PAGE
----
A Mardi Gras Meditation
Originally Written Feb 24, 2017
I was born and raised in south Louisiana, which means I grew up surrounded by Roman Catholics. Louisiana was, in fact, so formed by the habits and traditions of French and Spanish Catholicism that to this day its civil law still operates under the old ways, grounded in early drafts of the Napoleonic code instead of English common law. Similarly, the state is divided geographically in a manner that reflects (in many places) the original ecclesiastical boundaries of the Spanish parish system. Even now, regional jurisdictions are called parishes instead of counties.
Louisiana is, in almost every way, an interesting mishmash of Catholic and American culture. The parishes are named along both sacred and secular themes. On the one hand, you have parishes named for Catholic doctrines and saints. On the other hand, you have parishes named for Confederates, Conquistadors, Native Americans, US Presidents, and European settlers, among other things. In some ways, Louisiana is short hand for the history of America itself.
Time is similarly divided in Louisiana, the sacred and the secular merging into a calendar of events that makes Epiphany, Ash Wednesday, and St. Joseph’s feast day just as important as the 4th of July, Thanksgiving, and Mothers Day. As a child, I particularly remember experiencing this odd fusion through the public school system’s weekly lunch menu. Every Monday was Red Beans and Rice—a Louisiana tradition—and every Friday was fish filets—a Catholic tradition.
As an Evangelical Presbyterian growing up in south Louisiana, my understanding of Christianity was just as often determined by what we didn’t do as it was by what we did. In short, we didn’t do any of the things the Catholics did. Almost in spite of ourselves, however, we became “liturgical animals”, to borrow Jamie Smith’s memorable phrase. The ghosts of Catholicism shaped the very manner in which we conceived of space and time.
This was never more apparent than during the liturgical season of Epiphany. Catholics around the world celebrate Epiphany as the Carnival Season. In Louisiana, we affectionately call it Mardi Gras. It is a season of parades and parties, with the latter commemorating Epiphany with a King Cake.
A King Cake is a round brioche cake that is iced and sprinkled with green, yellow, and purple dyed sugar. A small figurine of the Christ child is hidden somewhere in the cake. Then, everyone “searches” for the baby Jesus, much like the three kings did, by eating a slice of the cake.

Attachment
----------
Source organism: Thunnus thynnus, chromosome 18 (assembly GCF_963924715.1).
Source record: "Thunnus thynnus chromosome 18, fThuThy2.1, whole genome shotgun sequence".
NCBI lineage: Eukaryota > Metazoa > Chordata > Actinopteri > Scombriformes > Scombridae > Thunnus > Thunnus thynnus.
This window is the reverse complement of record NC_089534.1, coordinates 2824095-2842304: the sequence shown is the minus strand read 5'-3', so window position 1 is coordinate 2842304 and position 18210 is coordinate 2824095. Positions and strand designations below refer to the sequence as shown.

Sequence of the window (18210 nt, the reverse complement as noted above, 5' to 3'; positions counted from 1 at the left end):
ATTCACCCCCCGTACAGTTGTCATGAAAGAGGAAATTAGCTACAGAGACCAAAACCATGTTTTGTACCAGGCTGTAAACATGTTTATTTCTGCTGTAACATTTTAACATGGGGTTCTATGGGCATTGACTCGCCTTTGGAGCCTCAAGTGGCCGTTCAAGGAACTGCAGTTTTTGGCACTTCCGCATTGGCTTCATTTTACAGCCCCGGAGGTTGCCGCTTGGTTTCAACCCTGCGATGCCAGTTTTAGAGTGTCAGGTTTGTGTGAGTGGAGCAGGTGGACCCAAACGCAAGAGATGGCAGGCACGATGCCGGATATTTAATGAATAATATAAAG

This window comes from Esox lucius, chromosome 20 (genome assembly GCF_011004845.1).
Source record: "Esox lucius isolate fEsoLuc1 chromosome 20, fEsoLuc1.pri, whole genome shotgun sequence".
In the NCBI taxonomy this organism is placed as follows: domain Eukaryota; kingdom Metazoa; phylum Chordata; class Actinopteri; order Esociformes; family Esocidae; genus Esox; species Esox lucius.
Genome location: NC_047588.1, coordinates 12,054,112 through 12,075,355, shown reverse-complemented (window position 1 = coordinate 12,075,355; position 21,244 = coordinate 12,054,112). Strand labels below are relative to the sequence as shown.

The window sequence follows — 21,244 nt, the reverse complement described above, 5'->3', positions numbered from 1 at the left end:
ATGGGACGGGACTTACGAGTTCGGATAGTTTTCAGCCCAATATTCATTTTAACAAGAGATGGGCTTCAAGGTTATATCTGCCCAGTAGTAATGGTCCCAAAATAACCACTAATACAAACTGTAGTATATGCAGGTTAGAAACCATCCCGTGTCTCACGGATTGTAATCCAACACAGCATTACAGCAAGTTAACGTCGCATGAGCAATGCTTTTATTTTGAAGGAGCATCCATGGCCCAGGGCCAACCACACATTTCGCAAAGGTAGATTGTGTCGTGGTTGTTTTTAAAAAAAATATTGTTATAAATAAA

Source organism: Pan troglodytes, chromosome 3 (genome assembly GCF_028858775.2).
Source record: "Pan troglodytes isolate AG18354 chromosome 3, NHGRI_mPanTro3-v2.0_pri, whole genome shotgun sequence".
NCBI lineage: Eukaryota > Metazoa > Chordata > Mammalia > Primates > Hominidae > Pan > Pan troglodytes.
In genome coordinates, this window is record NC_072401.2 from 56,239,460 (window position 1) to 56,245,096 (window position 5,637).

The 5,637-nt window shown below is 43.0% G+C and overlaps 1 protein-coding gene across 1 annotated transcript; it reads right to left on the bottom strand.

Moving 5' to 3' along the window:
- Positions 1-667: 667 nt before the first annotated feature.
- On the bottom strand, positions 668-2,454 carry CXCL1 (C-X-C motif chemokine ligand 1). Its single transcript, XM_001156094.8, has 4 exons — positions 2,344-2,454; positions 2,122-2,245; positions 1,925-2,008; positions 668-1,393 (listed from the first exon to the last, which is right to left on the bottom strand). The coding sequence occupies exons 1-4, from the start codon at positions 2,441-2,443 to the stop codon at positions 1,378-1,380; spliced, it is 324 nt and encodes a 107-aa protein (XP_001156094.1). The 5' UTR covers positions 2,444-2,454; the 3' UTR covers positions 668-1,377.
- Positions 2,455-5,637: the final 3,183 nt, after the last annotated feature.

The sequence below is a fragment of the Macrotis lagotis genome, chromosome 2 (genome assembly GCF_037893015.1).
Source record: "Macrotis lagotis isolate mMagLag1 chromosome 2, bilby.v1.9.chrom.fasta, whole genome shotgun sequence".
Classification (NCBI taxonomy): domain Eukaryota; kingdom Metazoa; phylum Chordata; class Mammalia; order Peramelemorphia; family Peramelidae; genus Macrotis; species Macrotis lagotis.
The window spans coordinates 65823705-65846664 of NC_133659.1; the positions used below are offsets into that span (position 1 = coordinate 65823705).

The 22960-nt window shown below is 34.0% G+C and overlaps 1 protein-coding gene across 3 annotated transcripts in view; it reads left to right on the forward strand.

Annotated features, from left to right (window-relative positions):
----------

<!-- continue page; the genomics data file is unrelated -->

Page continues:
The three colors mirror the three kings and represent power, justice, and faith. There is something powerful in the symbolism represented by the Mardi Gras season and the King Cake. During this time, we remember that the kings of this world—the power-brokers, the law-keepers, and the clergy—all submit to the kingship of Jesus Christ.
This fact, often forgotten in the hustle and bustle of the parade season, is particularly poignant this Mardi Gras. We are now in a time when the power-brokers pay lip-service to Jesus but they no longer search for him; a time when the law-keepers have interpreted the law in a manner that reflects Herod’s disregard for the innocents than it does Christ’s command to care for the least of these; a time when some who claim to speak in Jesus’ name are more interested in consolidating their political power than they are in hearing and speaking the Word of the Lord to those in power.
The kings have gone rogue. They are no longer following the star that leads to Christ. They have taken up residence with Herod. Faith has been exchanged for fear, justice for security, Christ for antichrist.
In such a time as this, the epiphany celebration must be recognized for what it is—an extended celebration of Christ’s kingship over and against the wayward kings of this world. Mardi Gras is, of course, known the world around for its excess and gluttony; but it is also known for its great hospitality. In a cultural climate dictated by fear that there is not enough—enough jobs, enough security, enough prosperity—the Mardi Gras season bears witness to something else. In south Louisiana, there is always enough to go around—enough festivity, enough music, enough cake, enough libations, enough.
Most of the pilgrims don’t know what they seek and most of the festivities have lost their liturgical meaning. Even so, the people somehow know that the parade season is a time to mock the corrupt politicians and the hypocritical clergymen. And insofar as they do, they know that something is not right about the world around them; that the truth lies somewhere closer to the joy and fellowship they share with each other when they put down their burdens and they become pilgrims in search of the one true king.